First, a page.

Wednesday, 11 May 2011

Bean & Gone

After last years experiments with growing French beans for the ripe seeds as well as than the immature green pods, and spending the cold winter reading "Beans: A History" by Ken Albala*, this year in the garden has become a little bit bean-fixated (though with the 3 varieties of sweetcorn & the several billion squashes, perhaps milpa-fixated is a more appropriate term). Tall, dwarf, yellow, purple, green, spotted & speckled, from the highly ornamental but still very edible 'Dolichos Lablab' (also known as the Hyacinth bean) to the basic green bean 'Blue Lake', they're all growing here.
And with good reason, beans were one of the first plants to be cultivated, and due to their ability to crop well on even the most impoverished soil, meant the difference between life & slow & horrible starvation for nearly every culture at some point in history. They also dry & store easily. Unfortunately, their very reliability has them dismissed as "poor man's meat".

Well nuts to that, beans are awesome! There are few other veggies out there that offer such variety - they can be slender 'filet' pods, or large & flattened like small runner beans, or even curled up like shrimps. They come in green, yellow & purple coloured pods, and then there are the beans themselves! Creamy white haricot, green tinged flageolets, shiny black turtle beans, smooth brown seeds & an almost infinite variety of cream or white seeds speckled with red, brown or black.

There are roughly two categories that French beans fall in to. Climbing beans reach a height of 2-2.5 meters, and need supports to climb up (bamboo canes in wigwams or 'toblerones' are the most common methods, but they are very pretty growing up a trellis or against a warm sunny wall or side of a shed). Dwarf beans grow into small, bushy plants around 45cm tall, and shouldn't need much support (though you can give them a supporting layer of twigs & brush if you're growing them for dried beans, to keep them from flopping over under the weight). Dwarf beans take up less space & are easier to maintain, but climbing beans will give a bigger crop. The seeds are sown from April to July, and will give you a crop of succulent pods from June to October. Seeds are best sown in pots or trays before planting out after the last frosts. For some reason they seem to do better started off in pots than with direct sowing. You can also speed up germination by soaking the seeds overnight, though it's not essential.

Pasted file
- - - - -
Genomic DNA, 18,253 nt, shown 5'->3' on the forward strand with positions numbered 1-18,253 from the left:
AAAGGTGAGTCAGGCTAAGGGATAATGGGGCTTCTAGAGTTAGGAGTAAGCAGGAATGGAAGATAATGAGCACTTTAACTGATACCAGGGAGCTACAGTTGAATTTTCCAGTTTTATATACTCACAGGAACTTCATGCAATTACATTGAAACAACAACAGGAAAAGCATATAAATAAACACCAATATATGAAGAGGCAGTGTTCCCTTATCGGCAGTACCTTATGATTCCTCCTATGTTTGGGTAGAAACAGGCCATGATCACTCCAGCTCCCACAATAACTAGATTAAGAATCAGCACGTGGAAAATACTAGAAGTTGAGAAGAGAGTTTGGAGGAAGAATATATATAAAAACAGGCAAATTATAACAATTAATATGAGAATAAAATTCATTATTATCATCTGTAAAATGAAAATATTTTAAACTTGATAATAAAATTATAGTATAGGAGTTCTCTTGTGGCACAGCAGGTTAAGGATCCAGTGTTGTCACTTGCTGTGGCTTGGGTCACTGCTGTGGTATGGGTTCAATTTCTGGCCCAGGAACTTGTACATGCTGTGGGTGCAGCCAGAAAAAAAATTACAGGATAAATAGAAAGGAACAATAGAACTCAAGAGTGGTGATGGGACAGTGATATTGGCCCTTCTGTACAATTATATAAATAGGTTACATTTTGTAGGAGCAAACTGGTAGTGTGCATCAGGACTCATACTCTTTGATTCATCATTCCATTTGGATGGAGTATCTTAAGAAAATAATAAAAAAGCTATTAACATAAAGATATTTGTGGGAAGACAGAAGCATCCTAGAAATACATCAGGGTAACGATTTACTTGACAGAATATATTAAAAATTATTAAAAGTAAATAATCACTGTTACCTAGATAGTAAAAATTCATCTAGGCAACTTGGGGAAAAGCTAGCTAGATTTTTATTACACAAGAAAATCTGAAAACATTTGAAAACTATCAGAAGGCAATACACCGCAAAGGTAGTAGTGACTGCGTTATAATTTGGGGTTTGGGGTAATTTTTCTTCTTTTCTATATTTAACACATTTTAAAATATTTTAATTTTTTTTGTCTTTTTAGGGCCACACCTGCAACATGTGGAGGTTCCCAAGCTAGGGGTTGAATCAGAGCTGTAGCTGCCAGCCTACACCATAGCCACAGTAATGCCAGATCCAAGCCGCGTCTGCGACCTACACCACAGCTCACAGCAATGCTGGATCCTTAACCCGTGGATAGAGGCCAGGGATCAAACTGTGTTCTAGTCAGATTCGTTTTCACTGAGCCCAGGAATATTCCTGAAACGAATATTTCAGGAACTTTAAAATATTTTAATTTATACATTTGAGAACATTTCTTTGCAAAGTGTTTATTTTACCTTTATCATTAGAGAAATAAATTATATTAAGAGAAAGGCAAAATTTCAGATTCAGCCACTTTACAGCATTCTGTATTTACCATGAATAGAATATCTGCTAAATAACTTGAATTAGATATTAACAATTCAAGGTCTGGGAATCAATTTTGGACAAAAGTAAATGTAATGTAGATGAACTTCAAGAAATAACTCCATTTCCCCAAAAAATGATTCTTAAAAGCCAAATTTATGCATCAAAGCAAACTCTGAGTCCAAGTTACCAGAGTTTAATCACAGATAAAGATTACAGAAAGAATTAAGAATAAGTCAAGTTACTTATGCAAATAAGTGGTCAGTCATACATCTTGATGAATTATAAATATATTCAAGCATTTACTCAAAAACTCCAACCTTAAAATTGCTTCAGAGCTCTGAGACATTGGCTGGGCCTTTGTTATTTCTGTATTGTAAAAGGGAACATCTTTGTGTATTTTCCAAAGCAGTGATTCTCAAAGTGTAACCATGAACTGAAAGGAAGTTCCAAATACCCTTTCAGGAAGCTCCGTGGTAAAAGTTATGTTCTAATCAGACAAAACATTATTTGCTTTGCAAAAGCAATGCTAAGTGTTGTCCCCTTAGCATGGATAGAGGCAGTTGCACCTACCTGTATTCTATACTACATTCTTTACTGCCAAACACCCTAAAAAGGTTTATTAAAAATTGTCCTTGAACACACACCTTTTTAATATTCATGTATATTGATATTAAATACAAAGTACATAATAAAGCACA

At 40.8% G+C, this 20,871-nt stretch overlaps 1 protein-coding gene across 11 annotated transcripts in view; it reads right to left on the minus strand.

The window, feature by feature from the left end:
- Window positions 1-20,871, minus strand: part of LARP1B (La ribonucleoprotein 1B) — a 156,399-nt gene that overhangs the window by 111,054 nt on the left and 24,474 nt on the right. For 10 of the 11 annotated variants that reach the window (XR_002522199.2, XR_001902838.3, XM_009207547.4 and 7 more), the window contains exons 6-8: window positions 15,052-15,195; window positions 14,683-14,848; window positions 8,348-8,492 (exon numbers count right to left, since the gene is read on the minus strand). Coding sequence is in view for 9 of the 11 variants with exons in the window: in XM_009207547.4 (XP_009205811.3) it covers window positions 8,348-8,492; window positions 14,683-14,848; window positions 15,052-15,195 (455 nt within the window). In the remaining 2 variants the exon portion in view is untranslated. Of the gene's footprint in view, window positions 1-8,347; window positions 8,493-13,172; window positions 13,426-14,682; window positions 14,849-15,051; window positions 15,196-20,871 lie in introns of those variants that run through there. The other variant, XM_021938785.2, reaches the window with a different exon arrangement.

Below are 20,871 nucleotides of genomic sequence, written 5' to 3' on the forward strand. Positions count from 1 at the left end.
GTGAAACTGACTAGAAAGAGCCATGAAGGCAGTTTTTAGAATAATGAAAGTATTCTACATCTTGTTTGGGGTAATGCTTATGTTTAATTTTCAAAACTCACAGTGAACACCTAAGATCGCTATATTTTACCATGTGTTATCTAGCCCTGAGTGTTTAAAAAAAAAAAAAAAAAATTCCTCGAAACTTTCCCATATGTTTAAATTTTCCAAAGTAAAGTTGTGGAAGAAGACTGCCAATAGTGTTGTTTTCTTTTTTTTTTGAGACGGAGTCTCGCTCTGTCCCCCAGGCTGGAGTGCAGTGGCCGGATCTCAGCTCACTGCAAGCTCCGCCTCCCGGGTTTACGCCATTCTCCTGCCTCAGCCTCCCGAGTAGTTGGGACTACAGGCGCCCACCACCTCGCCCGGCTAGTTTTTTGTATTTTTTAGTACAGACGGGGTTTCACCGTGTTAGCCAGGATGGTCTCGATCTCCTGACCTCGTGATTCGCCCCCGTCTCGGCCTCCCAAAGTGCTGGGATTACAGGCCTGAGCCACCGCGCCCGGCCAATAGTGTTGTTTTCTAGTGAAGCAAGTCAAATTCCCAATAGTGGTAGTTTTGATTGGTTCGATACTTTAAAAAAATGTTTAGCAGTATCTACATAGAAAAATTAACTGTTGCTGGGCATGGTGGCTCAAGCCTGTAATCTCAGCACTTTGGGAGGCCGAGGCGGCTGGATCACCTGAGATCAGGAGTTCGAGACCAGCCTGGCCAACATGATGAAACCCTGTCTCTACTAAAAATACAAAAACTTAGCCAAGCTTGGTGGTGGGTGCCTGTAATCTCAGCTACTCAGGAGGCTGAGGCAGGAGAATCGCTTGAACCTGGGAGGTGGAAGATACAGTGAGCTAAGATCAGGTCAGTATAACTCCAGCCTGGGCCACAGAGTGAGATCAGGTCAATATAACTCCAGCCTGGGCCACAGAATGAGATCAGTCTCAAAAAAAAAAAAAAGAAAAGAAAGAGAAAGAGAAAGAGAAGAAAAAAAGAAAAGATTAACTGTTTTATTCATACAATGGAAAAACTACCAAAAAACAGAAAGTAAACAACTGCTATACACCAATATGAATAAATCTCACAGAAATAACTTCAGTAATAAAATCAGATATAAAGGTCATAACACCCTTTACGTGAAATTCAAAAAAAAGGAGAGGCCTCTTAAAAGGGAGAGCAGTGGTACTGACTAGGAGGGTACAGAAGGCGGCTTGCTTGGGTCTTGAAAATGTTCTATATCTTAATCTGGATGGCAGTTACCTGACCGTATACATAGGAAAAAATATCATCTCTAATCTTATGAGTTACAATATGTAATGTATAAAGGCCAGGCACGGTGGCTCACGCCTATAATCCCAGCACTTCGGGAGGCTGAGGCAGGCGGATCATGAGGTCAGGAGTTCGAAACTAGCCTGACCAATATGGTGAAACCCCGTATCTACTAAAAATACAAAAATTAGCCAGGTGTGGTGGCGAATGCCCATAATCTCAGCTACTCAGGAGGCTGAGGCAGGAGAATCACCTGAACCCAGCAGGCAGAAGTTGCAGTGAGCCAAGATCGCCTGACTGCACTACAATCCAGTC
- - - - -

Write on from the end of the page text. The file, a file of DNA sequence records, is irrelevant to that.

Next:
After that, there's not much they need, aside from the odd bit of string to encourage them to go up the pole, rather than whatever crackerarsed direction they're actually headed in (or maybe I'm just blessed with particularly dumb beans) & water in dry weather. Squashes & pumpkins can be planted at the base, to suppress weeds & scramble up the canes. I found the winter squashes Marina di Chioggia & Uchiki Kuri worked really well, roving around the beans without getting in their way (and giving me the occasional shock when harvesting beans and brushing against a knobbly, ripening squash!).

The young pods freeze well, and the ripe beans can be frozen or dried too.

Okay, off to finish planting out Tomato Mile.

*A lot more interesting than it sounds. Did you know that St Jerome forbade Nuns from eating beans as they partibus genitalibus titillationes - "Tickled the genitals". Aww, poor nuns!

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